In the USA one essentially has 2 choices (and they are very close in most regards) and both those parties continually make it almost impossible for any type of 3rd party to have a seat at the table.Ron Paul and Bernie Sanders are two recent examples.

    The Philippines needs their political parties to not be ran by idiots. The Liberal Party is a perfect example. How can a political party go from having most of the seats in senate/congress a president in the past 10 years to now essentially having nothing…..

    PDP-Laban might be in the same boat in 10 years. It is amazing how much of a blunder the whole Cusi-Pimentel is. They were in a perfect position to get the presidency and control Senate/house…. yet here they are in a mess.

  4. In other words, we should abolish elections for the president, VP and senators, and just have the House Speaker become the automatic head of state. That’s much simpler actually, but it’s pretty doubtful Filipinos will be willing to part from their once-in-6-years opportunity and right to directly choose the president; that’s like giving up one’s driver’s license in favor of having the bus company choose who will drive for you. Quezon wanted a Philippines run like hell by Filipinos – and that’s what we’ll always get (noon-time show dancing during elections). If anyone is not happy, there will always be those greener pastures of Canada and New Zealand which await you.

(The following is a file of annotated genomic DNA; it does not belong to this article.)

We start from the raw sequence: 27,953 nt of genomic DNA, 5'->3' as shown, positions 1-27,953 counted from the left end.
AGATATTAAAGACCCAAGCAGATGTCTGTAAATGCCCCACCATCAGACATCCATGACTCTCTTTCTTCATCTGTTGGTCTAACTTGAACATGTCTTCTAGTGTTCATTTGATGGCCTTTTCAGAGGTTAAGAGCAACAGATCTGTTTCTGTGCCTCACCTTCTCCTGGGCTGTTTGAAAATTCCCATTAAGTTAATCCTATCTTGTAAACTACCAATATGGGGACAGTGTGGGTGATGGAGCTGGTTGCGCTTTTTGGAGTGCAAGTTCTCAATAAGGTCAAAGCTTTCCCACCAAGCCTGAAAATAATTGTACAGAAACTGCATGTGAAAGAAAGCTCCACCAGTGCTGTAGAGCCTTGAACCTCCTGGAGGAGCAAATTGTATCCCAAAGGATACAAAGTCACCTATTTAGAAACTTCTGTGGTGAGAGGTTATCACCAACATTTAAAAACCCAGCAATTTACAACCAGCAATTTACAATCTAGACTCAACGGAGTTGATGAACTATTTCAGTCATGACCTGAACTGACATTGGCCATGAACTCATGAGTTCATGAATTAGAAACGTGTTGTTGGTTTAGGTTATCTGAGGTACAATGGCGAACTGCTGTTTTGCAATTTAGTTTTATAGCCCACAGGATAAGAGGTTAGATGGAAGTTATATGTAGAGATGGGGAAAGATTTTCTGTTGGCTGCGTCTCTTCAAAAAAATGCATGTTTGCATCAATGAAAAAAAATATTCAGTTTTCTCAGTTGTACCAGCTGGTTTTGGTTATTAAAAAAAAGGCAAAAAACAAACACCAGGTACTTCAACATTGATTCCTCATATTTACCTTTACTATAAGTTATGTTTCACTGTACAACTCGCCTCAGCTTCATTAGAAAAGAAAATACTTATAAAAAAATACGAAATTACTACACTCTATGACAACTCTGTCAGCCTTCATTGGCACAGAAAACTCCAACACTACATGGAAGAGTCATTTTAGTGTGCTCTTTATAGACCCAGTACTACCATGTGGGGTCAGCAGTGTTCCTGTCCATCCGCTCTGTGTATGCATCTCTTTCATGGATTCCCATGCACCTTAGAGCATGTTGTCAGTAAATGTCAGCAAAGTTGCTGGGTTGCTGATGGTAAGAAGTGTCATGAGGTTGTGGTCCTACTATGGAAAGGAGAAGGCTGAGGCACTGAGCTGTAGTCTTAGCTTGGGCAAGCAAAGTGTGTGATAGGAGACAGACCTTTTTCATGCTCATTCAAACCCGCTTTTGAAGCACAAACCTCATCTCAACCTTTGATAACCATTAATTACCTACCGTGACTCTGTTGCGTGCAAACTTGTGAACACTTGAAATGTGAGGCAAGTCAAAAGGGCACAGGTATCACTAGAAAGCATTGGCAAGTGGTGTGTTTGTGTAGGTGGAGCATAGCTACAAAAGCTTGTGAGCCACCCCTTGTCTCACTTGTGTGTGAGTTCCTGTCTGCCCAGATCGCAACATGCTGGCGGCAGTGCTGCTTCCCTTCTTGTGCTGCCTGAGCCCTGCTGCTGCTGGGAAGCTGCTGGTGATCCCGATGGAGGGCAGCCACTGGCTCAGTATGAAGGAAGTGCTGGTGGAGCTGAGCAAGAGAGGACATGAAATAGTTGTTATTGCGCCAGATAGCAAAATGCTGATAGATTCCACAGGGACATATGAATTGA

5. I’d rather have a downsized version of government if it’s even possible. We could never truly be able to vote wisely if there are no wise candidates. There can’t be any wise voters too if they can’t even make a smart choice, if they are in line choosing between dumb and dumber or lesser evil vs. greater evil, it’s still bad.

    Is it even possible to go back to a stateless society? I guess that’s a stupid question but a question nonetheless. I mean I think this is where we are better off considering the same barangay or even worse tribal mentality that persists throughout the hundreds of years hasn’t been washed off of us.

    Quezon got his wish, if he was still alive today, I bet he would probably change his mind, then again, he did wish for it.